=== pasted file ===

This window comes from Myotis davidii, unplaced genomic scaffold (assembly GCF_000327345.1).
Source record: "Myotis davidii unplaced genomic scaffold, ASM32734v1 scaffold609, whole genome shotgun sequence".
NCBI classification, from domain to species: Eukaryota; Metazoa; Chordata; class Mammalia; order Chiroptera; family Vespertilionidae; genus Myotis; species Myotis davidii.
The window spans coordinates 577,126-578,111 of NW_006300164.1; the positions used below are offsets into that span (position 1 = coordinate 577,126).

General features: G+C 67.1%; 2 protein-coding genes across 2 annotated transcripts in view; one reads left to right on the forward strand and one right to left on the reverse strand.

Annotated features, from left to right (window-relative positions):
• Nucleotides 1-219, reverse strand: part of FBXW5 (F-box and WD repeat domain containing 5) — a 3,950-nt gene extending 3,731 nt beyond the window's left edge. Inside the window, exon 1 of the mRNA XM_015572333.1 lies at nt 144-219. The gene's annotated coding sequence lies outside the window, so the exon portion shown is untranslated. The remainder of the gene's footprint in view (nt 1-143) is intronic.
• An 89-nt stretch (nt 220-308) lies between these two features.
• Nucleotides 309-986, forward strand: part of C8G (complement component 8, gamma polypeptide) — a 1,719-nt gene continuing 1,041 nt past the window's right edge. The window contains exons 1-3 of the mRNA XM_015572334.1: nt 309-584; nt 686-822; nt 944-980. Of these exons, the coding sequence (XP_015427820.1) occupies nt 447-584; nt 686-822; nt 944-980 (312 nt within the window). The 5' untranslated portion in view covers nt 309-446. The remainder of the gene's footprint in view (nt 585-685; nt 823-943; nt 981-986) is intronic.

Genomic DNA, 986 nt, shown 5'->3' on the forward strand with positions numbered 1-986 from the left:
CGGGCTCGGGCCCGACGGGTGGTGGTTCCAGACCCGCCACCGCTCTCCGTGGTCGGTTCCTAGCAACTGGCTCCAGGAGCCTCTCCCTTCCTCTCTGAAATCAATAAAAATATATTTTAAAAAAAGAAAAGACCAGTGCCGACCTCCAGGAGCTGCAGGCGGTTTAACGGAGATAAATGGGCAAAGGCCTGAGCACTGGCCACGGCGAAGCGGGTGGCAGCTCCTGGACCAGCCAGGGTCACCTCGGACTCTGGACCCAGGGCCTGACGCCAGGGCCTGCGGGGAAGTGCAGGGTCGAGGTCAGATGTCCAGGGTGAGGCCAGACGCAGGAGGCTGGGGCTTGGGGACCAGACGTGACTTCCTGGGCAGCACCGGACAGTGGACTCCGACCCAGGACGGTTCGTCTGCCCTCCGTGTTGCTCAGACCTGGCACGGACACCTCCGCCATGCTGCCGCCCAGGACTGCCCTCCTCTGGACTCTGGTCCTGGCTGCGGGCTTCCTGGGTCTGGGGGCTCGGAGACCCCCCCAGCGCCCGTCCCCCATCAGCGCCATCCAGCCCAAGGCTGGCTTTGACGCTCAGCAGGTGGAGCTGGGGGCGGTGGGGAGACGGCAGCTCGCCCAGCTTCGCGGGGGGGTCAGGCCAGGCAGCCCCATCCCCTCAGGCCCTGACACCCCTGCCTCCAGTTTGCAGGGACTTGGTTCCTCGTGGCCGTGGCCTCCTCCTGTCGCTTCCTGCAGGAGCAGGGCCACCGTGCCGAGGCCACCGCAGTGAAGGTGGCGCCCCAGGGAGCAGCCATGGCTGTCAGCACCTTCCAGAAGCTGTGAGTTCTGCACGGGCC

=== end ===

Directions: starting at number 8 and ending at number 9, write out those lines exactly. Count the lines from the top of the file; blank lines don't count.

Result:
• An 89-nt stretch (nt 220-308) lies between these two features.
• Nucleotides 309-986, forward strand: part of C8G (complement component 8, gamma polypeptide) — a 1,719-nt gene continuing 1,041 nt past the window's right edge. The window contains exons 1-3 of the mRNA XM_015572334.1: nt 309-584; nt 686-822; nt 944-980. Of these exons, the coding sequence (XP_015427820.1) occupies nt 447-584; nt 686-822; nt 944-980 (312 nt within the window). The 5' untranslated portion in view covers nt 309-446. The remainder of the gene's footprint in view (nt 585-685; nt 823-943; nt 981-986) is intronic.